Jane is a naturalist, photographer and nature writer living in Dorset. Her work has appeared in books, anthologies and blogs for charities such as The Wildlife Trusts and the International Bee Research Association. When she’s not exploring Dorset’s lanes and countryside she can be found lying on her stomach watching insects in her garden. Jane’s entry for this blog’s Lockdown Nature-writing challenge was shortlisted and can be found by clicking here. Jane is currently studying for an MA in Travel and Nature Writing at Bath Spa University and can be found: www.janevadams.com and on Twitter @WildlifeStuff
On the basis of Jane’s entry in the Lockdown Nature-writing Challenge, and a couple of guest blogs she has written for this site since (Weevils and Wool-carder Bee) I have persuaded Jane to write a monthly article to appear on the last Saturday of the month. June’s article was on Stag Beetles, July’s was about her unmown lawn and lockdown, and here is August’s…
When I was six I contracted scabies. Itchy red scabs appeared on my hands and face as the microscopic scabies mites burrowed their way into my skin and laid their eggs.
It’s not a condition you hear much about these days, but I’ve often wondered if my early brush with the Sarcoptes scabiei mite prompted a subconscious fascination with scabious; I’ve loved Devil’s-bit scabious for as long as I can remember.
Until recently I had no idea there was even a link between scabies and scabious, but it seems scabious comes from the Latin scabere, meaning ‘to scratch’, and the root of the scabious plant has been used medicinally since the Middle Ages to relieve the scabies itch.
If only we’d known that in our dreary Eastbourne B&B in 1970. Instead, I was whipped off to a local GP who prescribed a slimy grey ointment. Mum was horrified and embarrassed at the diagnosis. At the time the condition was still linked, wrongly as it turns out, to bad hygiene, poverty and overcrowding. Dad, on the other hand, thought it was hilarious and shouted “unclean! unclean!” if I got anywhere near him.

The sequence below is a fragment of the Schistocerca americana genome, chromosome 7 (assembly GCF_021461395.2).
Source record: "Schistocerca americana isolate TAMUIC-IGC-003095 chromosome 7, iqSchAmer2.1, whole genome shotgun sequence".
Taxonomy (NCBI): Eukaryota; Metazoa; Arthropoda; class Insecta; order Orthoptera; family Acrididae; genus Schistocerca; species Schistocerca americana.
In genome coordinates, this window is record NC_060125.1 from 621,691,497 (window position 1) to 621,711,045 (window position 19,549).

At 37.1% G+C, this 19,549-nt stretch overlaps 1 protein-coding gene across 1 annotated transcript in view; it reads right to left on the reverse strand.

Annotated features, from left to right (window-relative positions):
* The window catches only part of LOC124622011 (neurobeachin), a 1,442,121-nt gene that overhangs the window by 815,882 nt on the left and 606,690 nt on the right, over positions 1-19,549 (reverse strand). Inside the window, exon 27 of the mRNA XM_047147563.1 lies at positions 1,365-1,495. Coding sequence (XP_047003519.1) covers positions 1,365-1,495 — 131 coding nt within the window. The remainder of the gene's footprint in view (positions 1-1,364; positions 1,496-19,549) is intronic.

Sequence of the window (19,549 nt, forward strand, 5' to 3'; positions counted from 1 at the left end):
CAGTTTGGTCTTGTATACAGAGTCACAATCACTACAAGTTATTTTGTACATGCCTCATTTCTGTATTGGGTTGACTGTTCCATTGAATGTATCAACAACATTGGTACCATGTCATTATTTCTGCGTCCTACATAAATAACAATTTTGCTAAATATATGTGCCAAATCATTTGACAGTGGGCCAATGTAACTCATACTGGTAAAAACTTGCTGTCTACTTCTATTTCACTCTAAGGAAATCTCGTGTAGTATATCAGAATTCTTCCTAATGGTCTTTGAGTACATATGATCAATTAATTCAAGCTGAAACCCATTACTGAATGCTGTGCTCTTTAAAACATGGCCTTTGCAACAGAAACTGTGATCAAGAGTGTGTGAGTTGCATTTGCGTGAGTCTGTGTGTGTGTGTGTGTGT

In my forties I moved to a house a stone’s throw from the lowland heaths of Dorset, and found myself with a grass-depleted lawn. I decided to turn it into a wild flower meadow. Being a hopeless, but optimistic, botanist and an even more hopeless gardener, the wild flowers I tried to grow were cringingly unsuitable for the acidic, free draining soil, but one plant did flourish; Devil’s-bit scabious.
Ten years on and that patch of grass is now a haze of bobbing blue-mauve flowers attracting pollinators into the garden from August right through to October.
Common carder bumblebees are by far the most frequent, and most numerous, of the insect visitors. Earlier this week Storm Francis blew through the garden tying trees into knots and flattening flowerbeds. But the tenacious Common carder workers and newly hatched queens still bounced nonchalantly from pin-cushion to pin-cushion bloom in fifty mile per hour winds. How do they do that?
On a sunnier day I sat beside the bees to time their visits. Each flower received eleven seconds of tongue-prodding before the bee flew to a neighbouring bloom and started its hurried head banging again. It’s frantic, and not at all soothing when you’re watching it close-up.
Butterflies, on the other hand, are far more laid back, Common blues and Gatekeepers open and close their wings lazily in the late summer sunshine, and the repositioning of their proboscises into each flower seems awkwardly slow but expertly precise. Some look tired and weather-worn, but content to see out their final days in this nectar nirvana.
So why the name Devil’s-bit scabious? Legend has it that after growing angry with the medicinal properties of this humble plant, the Devil bit off its roots to steal its healing powers. That’s fine. I’m not planning on contracting scabies again, but I might encourage a few more seeds to fall, just to add to next year’s seed bank.